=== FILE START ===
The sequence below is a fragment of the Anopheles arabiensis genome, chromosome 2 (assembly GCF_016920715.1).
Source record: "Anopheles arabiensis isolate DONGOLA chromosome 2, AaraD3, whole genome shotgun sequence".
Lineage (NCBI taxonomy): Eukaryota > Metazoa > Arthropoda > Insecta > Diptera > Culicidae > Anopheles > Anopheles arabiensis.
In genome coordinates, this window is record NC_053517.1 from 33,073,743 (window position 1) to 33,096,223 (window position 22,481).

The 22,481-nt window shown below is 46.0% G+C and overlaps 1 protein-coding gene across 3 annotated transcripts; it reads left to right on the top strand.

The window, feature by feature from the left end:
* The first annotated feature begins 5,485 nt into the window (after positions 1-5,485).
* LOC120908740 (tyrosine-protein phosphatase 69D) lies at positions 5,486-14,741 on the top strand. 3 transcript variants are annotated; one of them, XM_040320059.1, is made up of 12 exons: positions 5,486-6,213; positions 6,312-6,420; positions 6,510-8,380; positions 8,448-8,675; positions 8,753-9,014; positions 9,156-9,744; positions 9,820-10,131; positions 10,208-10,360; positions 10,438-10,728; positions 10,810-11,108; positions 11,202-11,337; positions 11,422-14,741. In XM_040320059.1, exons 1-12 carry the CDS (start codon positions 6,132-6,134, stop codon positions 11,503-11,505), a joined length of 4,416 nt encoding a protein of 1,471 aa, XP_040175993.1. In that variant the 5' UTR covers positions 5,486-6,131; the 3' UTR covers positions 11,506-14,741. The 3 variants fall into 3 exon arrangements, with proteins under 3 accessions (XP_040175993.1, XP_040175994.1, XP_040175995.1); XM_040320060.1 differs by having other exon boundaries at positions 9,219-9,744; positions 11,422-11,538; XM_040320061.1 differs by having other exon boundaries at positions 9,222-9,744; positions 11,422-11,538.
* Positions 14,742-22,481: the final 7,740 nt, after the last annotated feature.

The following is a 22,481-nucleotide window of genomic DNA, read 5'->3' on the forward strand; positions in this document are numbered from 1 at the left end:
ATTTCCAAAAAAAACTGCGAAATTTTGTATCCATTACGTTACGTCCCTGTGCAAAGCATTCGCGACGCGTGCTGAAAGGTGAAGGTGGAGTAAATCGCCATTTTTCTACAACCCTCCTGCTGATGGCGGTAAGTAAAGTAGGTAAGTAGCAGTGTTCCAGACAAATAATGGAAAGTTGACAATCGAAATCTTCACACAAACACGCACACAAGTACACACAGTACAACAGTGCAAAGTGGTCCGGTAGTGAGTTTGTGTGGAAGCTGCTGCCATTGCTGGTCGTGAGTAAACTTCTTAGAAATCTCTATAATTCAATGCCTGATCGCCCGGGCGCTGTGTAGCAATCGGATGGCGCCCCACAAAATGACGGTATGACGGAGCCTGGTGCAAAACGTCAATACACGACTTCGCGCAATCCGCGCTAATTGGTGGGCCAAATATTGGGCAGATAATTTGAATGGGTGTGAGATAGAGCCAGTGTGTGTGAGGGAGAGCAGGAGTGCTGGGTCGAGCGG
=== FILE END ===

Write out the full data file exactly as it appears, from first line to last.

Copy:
The sequence below is a fragment of the Anopheles arabiensis genome, chromosome 2 (assembly GCF_016920715.1).
Source record: "Anopheles arabiensis isolate DONGOLA chromosome 2, AaraD3, whole genome shotgun sequence".
Lineage (NCBI taxonomy): Eukaryota > Metazoa > Arthropoda > Insecta > Diptera > Culicidae > Anopheles > Anopheles arabiensis.
In genome coordinates, this window is record NC_053517.1 from 33,073,743 (window position 1) to 33,096,223 (window position 22,481).

The 22,481-nt window shown below is 46.0% G+C and overlaps 1 protein-coding gene across 3 annotated transcripts; it reads left to right on the top strand.

The window, feature by feature from the left end:
* The first annotated feature begins 5,485 nt into the window (after positions 1-5,485).
* LOC120908740 (tyrosine-protein phosphatase 69D) lies at positions 5,486-14,741 on the top strand. 3 transcript variants are annotated; one of them, XM_040320059.1, is made up of 12 exons: positions 5,486-6,213; positions 6,312-6,420; positions 6,510-8,380; positions 8,448-8,675; positions 8,753-9,014; positions 9,156-9,744; positions 9,820-10,131; positions 10,208-10,360; positions 10,438-10,728; positions 10,810-11,108; positions 11,202-11,337; positions 11,422-14,741. In XM_040320059.1, exons 1-12 carry the CDS (start codon positions 6,132-6,134, stop codon positions 11,503-11,505), a joined length of 4,416 nt encoding a protein of 1,471 aa, XP_040175993.1. In that variant the 5' UTR covers positions 5,486-6,131; the 3' UTR covers positions 11,506-14,741. The 3 variants fall into 3 exon arrangements, with proteins under 3 accessions (XP_040175993.1, XP_040175994.1, XP_040175995.1); XM_040320060.1 differs by having other exon boundaries at positions 9,219-9,744; positions 11,422-11,538; XM_040320061.1 differs by having other exon boundaries at positions 9,222-9,744; positions 11,422-11,538.
* Positions 14,742-22,481: the final 7,740 nt, after the last annotated feature.

The following is a 22,481-nucleotide window of genomic DNA, read 5'->3' on the forward strand; positions in this document are numbered from 1 at the left end:
ATTTCCAAAAAAAACTGCGAAATTTTGTATCCATTACGTTACGTCCCTGTGCAAAGCATTCGCGACGCGTGCTGAAAGGTGAAGGTGGAGTAAATCGCCATTTTTCTACAACCCTCCTGCTGATGGCGGTAAGTAAAGTAGGTAAGTAGCAGTGTTCCAGACAAATAATGGAAAGTTGACAATCGAAATCTTCACACAAACACGCACACAAGTACACACAGTACAACAGTGCAAAGTGGTCCGGTAGTGAGTTTGTGTGGAAGCTGCTGCCATTGCTGGTCGTGAGTAAACTTCTTAGAAATCTCTATAATTCAATGCCTGATCGCCCGGGCGCTGTGTAGCAATCGGATGGCGCCCCACAAAATGACGGTATGACGGAGCCTGGTGCAAAACGTCAATACACGACTTCGCGCAATCCGCGCTAATTGGTGGGCCAAATATTGGGCAGATAATTTGAATGGGTGTGAGATAGAGCCAGTGTGTGTGAGGGAGAGCAGGAGTGCTGGGTCGAGCGG